May 15, 2012
I reviewed two Shakespeare plays in last Friday's Wall Street Journal. That piece was my five hundredth drama column for the paper. My first column, a review of David Ives' Polish Joke, appeared on April 4, 2003, three months before I launched this blog. It was the first theater review I'd ever written, and it was an experiment: Paul Gigot invited me to try my hand at being a drama critic, and I said I was game.
I think of myself as a lucky man, but that invitation may well have been the biggest and best piece of professional luck ever to come my way. I had no idea--none at all--that I would spend the next decade reviewing shows on and off Broadway and all across America, or that I had discovered, at the age of forty-seven and entirely by accident, what seems to be my vocation.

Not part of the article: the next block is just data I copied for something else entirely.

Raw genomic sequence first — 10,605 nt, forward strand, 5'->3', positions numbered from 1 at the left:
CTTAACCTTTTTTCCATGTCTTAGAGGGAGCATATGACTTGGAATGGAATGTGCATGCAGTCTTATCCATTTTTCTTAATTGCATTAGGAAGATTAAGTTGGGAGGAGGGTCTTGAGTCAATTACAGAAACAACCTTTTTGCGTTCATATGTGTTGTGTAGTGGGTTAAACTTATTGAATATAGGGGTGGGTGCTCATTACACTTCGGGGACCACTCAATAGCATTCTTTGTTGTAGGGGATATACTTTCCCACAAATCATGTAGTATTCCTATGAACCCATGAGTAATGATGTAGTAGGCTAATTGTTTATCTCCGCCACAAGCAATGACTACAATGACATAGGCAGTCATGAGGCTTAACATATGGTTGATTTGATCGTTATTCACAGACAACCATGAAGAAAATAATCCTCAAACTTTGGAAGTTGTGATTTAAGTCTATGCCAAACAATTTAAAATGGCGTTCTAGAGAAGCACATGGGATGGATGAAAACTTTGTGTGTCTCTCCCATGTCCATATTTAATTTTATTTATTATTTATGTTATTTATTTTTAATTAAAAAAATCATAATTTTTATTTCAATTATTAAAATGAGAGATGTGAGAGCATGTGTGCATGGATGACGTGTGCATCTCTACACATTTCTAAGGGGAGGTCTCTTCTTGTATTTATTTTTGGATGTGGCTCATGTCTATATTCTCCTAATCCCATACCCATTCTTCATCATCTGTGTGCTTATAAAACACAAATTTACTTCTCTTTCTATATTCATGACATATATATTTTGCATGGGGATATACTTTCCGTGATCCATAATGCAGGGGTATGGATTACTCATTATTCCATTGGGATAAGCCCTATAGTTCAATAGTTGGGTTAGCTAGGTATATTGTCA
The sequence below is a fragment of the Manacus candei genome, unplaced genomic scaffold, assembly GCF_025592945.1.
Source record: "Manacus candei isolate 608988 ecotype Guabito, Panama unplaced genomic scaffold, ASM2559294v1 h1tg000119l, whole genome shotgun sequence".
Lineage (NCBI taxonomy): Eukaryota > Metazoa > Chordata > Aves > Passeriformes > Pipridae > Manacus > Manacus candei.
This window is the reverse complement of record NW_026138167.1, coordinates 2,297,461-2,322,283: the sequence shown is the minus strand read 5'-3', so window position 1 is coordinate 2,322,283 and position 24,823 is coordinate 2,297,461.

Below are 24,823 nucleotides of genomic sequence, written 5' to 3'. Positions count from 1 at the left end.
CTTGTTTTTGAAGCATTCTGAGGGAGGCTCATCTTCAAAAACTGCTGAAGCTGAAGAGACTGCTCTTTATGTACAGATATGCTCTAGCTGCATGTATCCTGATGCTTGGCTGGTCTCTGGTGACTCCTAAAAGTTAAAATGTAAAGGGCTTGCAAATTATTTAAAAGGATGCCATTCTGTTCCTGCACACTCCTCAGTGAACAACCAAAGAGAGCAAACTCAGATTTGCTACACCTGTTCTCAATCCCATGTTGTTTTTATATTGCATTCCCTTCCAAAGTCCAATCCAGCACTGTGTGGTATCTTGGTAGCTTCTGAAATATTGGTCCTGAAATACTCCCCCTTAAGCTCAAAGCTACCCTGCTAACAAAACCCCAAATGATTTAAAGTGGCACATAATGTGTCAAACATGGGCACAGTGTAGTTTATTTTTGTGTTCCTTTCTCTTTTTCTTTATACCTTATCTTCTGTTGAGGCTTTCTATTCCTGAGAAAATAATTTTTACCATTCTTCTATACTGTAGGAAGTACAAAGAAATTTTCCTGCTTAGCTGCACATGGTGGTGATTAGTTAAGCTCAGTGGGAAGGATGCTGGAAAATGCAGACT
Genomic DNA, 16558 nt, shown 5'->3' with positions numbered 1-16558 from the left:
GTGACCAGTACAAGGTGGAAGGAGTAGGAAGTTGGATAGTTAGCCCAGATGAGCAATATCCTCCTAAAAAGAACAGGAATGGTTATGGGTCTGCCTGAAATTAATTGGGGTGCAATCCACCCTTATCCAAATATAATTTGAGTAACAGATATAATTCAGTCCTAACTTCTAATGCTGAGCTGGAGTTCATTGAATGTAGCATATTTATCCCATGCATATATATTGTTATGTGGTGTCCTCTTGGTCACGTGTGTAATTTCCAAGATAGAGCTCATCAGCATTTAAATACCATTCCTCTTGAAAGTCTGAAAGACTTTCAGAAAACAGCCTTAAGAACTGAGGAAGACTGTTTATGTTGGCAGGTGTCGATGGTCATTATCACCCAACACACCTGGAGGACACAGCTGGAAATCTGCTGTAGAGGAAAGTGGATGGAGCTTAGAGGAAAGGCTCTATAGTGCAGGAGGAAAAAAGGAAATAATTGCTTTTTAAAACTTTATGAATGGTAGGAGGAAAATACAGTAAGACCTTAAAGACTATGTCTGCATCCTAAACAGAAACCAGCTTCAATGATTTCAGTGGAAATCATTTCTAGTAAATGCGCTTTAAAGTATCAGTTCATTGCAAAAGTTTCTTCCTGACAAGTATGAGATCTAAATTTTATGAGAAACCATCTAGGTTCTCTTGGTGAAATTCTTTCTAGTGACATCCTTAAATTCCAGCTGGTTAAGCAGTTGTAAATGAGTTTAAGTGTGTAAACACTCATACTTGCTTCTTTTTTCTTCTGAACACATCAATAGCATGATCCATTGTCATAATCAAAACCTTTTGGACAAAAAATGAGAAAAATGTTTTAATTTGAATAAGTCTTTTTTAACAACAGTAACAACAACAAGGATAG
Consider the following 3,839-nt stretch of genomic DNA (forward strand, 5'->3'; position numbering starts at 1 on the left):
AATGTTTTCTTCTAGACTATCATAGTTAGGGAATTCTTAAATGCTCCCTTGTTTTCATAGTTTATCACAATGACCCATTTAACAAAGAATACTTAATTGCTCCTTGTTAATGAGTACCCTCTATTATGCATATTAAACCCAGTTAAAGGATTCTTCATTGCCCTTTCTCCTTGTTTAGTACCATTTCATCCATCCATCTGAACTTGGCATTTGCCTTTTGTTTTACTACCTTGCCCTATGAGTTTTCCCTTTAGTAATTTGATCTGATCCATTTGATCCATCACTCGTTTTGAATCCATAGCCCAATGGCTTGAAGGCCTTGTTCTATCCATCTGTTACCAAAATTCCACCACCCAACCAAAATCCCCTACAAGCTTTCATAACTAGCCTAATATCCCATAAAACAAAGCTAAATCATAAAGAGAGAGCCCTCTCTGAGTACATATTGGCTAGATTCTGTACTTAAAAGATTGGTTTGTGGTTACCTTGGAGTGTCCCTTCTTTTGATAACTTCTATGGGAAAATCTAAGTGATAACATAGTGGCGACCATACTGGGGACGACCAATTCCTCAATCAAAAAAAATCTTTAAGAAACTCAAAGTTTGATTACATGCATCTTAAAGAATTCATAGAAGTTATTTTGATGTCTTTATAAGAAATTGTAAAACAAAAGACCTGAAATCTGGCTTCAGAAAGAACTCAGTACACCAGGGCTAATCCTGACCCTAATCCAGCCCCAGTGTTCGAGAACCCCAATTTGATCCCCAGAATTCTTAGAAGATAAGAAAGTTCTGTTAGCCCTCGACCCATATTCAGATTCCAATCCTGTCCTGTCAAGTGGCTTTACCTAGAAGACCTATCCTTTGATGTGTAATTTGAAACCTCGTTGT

I didn't realize in 2003 that drama criticism was the ideal line of work for a dilettantish aesthete with unusually wide-ranging artistic and cultural interests, since it allows you to make use of everything you know. Nor did I suspect that it would also prove to be an inexhaustibly interesting job. Two of New York's senior drama critics warned me shortly after I made my debut in the Journal that I was bound to burn out sooner or later, most likely the former. It never happened. I still get excited every time the lights go down, and I learn something from every show I see.
One of the things I learned along the way, much to my surprise, was how to write a play. That, too, I owe to the Journal's willingness to take a chance on me--and vice versa. If you don't learn something from seeing and writing about two or three plays a week, you're in the wrong business.
It's helped--a lot--that Eric Gibson, Barbara Phillips, and Adrian Ho, my longtime editors, are perfect colleagues, helpful and knowledgeable and unfailingly supportive. If my reviews are worth reading, they deserve much of the credit.
In case you're curious, this is what I wrote about Polish Joke nine years ago. Who knew?